Any organisation with aspirations of longevity and growth will (sooner or later) have more than one product. In fact, we can regard an organisation as a pipeline of new products, in various stages of development, each coming to market as resources and priorities dictate. So, I suggest it benefits organisations to take a considered, disciplined approach to managing this flow of new products into the market. Indeed, to have an evolving – continually improving – capability for doing this.
I use the term Prod•gnosis primarily in the context of this evolving capability.
Where to Put Software Development
If we accept that the IT department is poorly suited to play the central role in a Prod•gnosis-oriented organisation, and that it is ill-suited to house or oversee software development (for a number of reasons), then where should software development “sit” in an organisation?
Returning to the idea of “whole product”, and inspired by the ideas of Dr Allen Ward, I suggest that we regard each “product” (or more specifically “product line”) as an operational value stream. The task of new product development then becomes the task of designing and implementing the operational value stream through which instances of that product will be manufactured, packaged, shipped, sold, and serviced. Each new product line will have its own, custom-built operational value stream, which once up and running – building and shipping product – can use its own personnel to begin its continual improvement journey. The design of the product itself is then integral to the design of the operational value stream dedicated to that product (or product line).
Aside: Each operational value stream may call upon some central, shared (organisation-wide) services, such as billing, or logistics – but that’s no more than an optimisation-led implementation detail, in this picture.
Thus, the organisational capability we spoke of earlier is the capability to create and launch these operational value streams.
I suggest the effective place for software development is in the “Product Development Value Stream” (PDVS for short) – that part of the organisation which is responsible for creating each and every operational value stream. As the PDVS “cookie-cutter” folks crank the handle, they can rapidly improve their own performance through short iterations and continual feedback. And this avoids a key dysfunction in the more conventional “project team” (one project per product) approach – the continual setting-up and tearing-down of project teams, with all the cost overheads, waste and loss of learning this entails.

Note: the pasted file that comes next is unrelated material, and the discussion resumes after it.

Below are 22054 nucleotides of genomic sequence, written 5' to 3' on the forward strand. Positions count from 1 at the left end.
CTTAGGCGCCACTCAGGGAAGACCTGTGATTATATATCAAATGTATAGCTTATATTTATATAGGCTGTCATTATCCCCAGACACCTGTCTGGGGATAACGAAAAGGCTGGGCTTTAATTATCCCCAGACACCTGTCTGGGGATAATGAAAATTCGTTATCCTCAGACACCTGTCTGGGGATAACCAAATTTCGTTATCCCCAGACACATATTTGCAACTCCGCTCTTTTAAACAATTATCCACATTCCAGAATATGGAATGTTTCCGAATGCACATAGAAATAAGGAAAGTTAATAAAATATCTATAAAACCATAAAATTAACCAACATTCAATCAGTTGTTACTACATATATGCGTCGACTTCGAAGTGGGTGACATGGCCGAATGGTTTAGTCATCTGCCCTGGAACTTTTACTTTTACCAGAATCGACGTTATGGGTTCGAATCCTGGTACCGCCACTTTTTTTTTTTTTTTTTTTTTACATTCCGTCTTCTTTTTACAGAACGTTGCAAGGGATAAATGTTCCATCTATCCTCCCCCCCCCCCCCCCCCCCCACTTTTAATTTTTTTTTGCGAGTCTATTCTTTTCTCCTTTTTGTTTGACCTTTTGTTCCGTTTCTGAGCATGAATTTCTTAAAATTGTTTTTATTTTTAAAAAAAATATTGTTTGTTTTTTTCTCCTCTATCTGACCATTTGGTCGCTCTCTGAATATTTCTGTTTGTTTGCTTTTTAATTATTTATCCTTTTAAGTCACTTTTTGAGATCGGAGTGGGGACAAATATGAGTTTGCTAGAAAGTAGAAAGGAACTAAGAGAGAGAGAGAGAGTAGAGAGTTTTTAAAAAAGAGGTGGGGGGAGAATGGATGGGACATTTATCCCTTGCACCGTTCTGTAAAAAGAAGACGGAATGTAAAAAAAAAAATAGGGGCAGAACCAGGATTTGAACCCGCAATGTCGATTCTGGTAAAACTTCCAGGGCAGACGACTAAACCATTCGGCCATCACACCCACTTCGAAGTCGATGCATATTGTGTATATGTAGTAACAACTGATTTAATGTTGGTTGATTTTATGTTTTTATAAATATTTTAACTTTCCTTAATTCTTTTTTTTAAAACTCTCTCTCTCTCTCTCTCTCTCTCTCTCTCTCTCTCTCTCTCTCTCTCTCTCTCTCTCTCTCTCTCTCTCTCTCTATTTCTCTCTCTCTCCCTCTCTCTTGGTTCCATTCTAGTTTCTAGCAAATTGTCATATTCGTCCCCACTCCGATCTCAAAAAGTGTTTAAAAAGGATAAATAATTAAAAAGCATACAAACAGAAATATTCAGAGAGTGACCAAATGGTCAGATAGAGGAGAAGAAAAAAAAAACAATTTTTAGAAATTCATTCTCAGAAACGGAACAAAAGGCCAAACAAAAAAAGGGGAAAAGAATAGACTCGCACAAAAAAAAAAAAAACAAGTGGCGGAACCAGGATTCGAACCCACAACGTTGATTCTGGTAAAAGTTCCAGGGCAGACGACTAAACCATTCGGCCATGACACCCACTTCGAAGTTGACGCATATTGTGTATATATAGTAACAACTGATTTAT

Getting to Prod•gnosis
Of course, getting there from here is the real challenge. the Lean literature is replete with stories of organisations failing to move from vertical silos to horizontal values streams. The idea of Prod•gnosis also layers on the additional challenge of wresting software development from the IT crowd and creating a whole new part of the organisation to contain it.
“How will you make such a large change in your organisation?
You won’t. Change will occur when the majority of people in the organisation have learned to see things in a new way.”
~ Dr. Allen C Ward, Lean Product and Process Development, p.205
It’s this kind of systems perspective that offers the prospect of dramatic performance improvements. Another example of the power of choosing to Think Different.
What do you think?